Monday, January 21, 2008

collosal statue of Ramses II at memphis

This too is echoed by the immense private tombs found on the Theban West Bank, dated to this period. I have therefore chosen not to use the name "3rd Intermediate Period" and have the Late Dynastic Period immediately follow the New Kingdom. What is called the "Late Period" in most history books, has also become part of this "Late Dynastic Period". During most of the New Kingdom, the wealth and power of the Theban high-priests had slowly increased. It is possible that 18th Dynasty King Akhenaten’s Amarna-revolution was an attempt to break this power. If so, the attempt failed, for a mere 20 years later, the old temples were reopened and the high-priests were reinstated in their offices. Whatever Akhenaten’s motives for his religious revolution, the reinstatement of the traditional cult was a victory for the high-priests of Thebes. At the end of the New Kingdom, during the later years of Ramesses XI, a Theban high-priest named Herihor, possibly a brother-in-law to Ramesses XI, was able to combine his influential office with the office of vizier and he bore the honorary title of "viceroy of Kush". He was so wealthy that he was able to build parts of the Khonsu-temple in Karnak and he even usurped the royal privilege to have his name written in a cartouche! When Ramesses XI died, the dynasty of high-priests had become a major political factor. The kings of the 21st Dynasty were probably related through marriage to the last Ramessides.
They moved the capital from Pi-Ramesse to Tanis, both in the Nile Delta, probably because the canal neighboring Pi-Ramesse had dried out. At Tanis they launched an elaborate building activity, one that was to rival the temple of Amun in Thebes and which also included the moving of temples and palaces from the old capital Pi-Ramesse to Tanis. They also moved the royal necropolis from the Valley of the Kings on the Theban West Bank to Tanis, where the intact tomb of Psusennes I has been discovered in the late 1930’s. Another important political factor was the Libyan military, which had been integrated into the Egyptian army and police force during the late New Kingdom. At the end of the 21st Dynasty, one of those leaders, who was married to the daughter of the last king of the 21st Dynasty, came to power. He founded a new dynasty, the 22nd, also called the Libyan or the Bubastide Dynasty since the Dynasty was founded by Libyans who lived in the Delta-city of Bubastis. The early Bubastide kings were powerful rulers who were able to re-establish Egyptian presence in Syria-Palestine. They were also able to determine who would be high-priest in Thebes and they often picked someone from their own family, thus reinforcing the Egyptian unity. But dynastic rivalry would soon bring an end to the newly found unity. In Leontopolis, also in the Delta, a 23rd Dynasty was proclaimed. This example would soon be followed by Tefnakht, a prince in the Delta-city of Sais, who founded the 24th Dynasty. Not only was Egypt divided between the Delta and Thebes, now the Delta itself would be divided as well. Taking advantage from these internal conflicts, a new power arose in the South, in Nubia. There a dynasty had come to power intent on conquering Egypt. In an effort to confront this Nubian invasion, the three Delta-dynasties allied themselves, but they were defeated.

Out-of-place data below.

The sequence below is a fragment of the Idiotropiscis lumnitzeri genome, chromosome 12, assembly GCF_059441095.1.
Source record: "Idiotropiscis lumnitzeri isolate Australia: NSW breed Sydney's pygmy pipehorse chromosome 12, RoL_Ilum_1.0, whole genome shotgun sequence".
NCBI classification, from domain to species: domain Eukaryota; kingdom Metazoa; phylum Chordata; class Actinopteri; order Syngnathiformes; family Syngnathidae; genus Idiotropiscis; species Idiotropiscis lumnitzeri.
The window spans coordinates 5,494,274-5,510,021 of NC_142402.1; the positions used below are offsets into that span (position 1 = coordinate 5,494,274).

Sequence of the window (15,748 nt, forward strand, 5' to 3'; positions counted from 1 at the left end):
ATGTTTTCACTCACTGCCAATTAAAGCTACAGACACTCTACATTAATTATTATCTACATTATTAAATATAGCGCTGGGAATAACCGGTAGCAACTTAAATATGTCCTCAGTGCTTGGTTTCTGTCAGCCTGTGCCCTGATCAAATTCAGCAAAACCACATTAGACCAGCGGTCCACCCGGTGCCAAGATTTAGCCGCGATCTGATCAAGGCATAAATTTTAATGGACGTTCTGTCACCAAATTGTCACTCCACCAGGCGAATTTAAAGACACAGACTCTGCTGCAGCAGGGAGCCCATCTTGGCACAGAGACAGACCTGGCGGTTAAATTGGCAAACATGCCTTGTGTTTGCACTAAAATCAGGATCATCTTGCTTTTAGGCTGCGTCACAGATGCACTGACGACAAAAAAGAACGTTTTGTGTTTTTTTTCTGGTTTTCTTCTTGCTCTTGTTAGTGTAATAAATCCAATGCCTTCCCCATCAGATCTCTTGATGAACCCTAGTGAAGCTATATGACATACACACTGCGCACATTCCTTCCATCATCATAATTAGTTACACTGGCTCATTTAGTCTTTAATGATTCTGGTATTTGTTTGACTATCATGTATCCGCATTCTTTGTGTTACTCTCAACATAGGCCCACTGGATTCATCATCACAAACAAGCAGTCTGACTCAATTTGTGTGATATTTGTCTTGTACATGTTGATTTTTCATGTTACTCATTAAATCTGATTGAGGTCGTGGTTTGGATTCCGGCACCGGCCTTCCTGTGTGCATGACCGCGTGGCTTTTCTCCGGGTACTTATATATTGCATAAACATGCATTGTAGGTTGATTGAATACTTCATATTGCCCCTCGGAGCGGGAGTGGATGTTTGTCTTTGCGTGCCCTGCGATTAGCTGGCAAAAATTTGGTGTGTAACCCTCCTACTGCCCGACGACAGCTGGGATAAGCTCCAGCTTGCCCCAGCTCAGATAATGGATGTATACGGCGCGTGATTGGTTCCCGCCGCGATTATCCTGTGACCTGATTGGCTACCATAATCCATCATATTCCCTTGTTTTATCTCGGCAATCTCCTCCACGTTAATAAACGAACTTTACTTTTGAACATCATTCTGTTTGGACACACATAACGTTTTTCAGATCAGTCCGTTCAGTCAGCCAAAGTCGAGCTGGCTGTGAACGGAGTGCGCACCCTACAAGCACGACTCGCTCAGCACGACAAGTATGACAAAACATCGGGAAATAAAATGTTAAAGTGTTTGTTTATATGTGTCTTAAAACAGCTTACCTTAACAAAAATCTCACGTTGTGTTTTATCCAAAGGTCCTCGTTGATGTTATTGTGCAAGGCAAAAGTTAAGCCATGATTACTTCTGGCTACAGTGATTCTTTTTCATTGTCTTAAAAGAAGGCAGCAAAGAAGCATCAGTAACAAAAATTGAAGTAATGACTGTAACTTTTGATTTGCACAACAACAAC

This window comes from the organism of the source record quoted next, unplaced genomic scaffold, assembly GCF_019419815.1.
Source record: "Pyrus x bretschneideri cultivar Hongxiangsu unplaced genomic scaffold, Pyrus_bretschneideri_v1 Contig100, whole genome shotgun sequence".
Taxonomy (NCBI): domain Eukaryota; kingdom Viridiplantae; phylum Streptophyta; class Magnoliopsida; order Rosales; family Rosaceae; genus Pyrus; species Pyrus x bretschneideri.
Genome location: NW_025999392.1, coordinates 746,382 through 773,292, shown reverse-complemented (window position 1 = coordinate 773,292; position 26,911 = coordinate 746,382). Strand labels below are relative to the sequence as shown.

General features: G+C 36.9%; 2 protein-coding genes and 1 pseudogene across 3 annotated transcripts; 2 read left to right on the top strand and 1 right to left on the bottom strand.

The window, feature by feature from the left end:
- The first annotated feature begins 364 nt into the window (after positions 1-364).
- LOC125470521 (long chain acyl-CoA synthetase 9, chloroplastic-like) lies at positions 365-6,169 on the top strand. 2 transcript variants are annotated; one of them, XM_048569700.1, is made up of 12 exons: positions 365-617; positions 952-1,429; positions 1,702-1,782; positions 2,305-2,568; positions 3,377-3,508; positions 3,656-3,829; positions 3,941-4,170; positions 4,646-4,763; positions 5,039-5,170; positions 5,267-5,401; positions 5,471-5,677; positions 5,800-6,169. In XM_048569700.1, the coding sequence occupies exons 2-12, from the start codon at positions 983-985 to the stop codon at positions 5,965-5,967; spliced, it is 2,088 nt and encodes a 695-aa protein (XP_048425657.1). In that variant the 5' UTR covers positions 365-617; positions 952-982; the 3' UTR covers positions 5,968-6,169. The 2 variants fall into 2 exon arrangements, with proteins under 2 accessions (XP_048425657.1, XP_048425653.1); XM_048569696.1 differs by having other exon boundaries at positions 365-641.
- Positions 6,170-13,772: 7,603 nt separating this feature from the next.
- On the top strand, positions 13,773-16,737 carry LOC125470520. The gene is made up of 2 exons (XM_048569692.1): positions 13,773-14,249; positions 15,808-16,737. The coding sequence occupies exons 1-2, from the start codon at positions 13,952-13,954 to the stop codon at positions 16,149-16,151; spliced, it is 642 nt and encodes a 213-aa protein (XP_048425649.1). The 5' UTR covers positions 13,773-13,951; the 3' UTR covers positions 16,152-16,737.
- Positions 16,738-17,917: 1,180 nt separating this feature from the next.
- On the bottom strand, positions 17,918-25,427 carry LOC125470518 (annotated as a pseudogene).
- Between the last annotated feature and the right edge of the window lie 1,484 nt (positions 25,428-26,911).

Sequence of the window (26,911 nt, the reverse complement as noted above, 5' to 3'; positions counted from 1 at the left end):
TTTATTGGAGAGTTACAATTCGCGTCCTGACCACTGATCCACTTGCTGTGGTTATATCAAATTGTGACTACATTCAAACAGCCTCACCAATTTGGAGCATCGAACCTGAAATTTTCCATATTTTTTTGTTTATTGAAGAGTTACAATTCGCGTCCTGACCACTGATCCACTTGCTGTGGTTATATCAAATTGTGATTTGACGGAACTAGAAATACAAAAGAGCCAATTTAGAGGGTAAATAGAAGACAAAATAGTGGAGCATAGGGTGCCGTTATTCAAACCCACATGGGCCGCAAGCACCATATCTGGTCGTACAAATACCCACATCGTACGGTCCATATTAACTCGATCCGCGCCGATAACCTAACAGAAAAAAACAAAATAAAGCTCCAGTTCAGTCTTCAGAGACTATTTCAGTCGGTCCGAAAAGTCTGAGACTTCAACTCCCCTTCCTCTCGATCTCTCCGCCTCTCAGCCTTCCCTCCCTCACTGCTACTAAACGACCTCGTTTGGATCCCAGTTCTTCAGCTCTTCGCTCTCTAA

The 25th Dynasty would be a Nubian Dynasty. The monarchs of the 25th Dynasty ruled the larger part of Egypt -only the 24th Dynasty from Sais seems to have maintained its independence- from their own capital, Napata, near the 4th cataract, but they would rule it following the old Egyptian traditions. The high quality craftsman-ship of the 21st and 22nd Dynasties, as shown in this death mask of Psusennes I, does not justify this period being dubbed an "inter-mediate" period. The Nubian kings of the 25th Dynasty followed the ancient Egyptian traditions, as is shown by this statue of Taharqa. The peace and stability resulting from the Nubian conquest was brought to an end by another external factor: the Assyrians. Although the presence of the Assyrians in Egypt has been a short one, its results were devastating. The once glorious Thebes was plundered, ransacked and many wonderful temples, among which the mortuary temple of Ramesses II, were destroyed. Fortunately for Egypt, the Assyrians were forced to return to Assur, leaving the king of Sais, Psamtek I, the opportunity to take control of the entire country. With him began the 26th Dynasty and a new era of stability and prosperity in Egypt. For more than a century, the 26th Dynasty would rule over Egypt, until it was defeated by Persian invaders. The latter part of the Late Dynastic Period starts and ends with a Persian occupation. The first Persian occupation, also known as the 27th Dynasty, lasted for more than a century. It was brought to an end by Amyrtaios, the only king of the 28th Dynasty, who succeeded in ridding Egypt of the Persian yoke and was able to re-establish control over the entire country. Egypt’s regained independence lasted some 60 years, during which the kings of the 29th and 30th Dynasties ruled the country and re-established all of its traditions. The second Persian occupation would only last for 10 years, but it was one of the darkest pages in the history of Ancient Egypt: temples were plundered, holy animals were butchered and the people were subjected to demanding tributes. Egypt’s ordeal during this occupation would make it ready to welcome the Macedonian king Alexander the Great as its liberator. With the "conquest" of Egypt by Alexander, Egypt would become a Hellenistic state and a new era had begun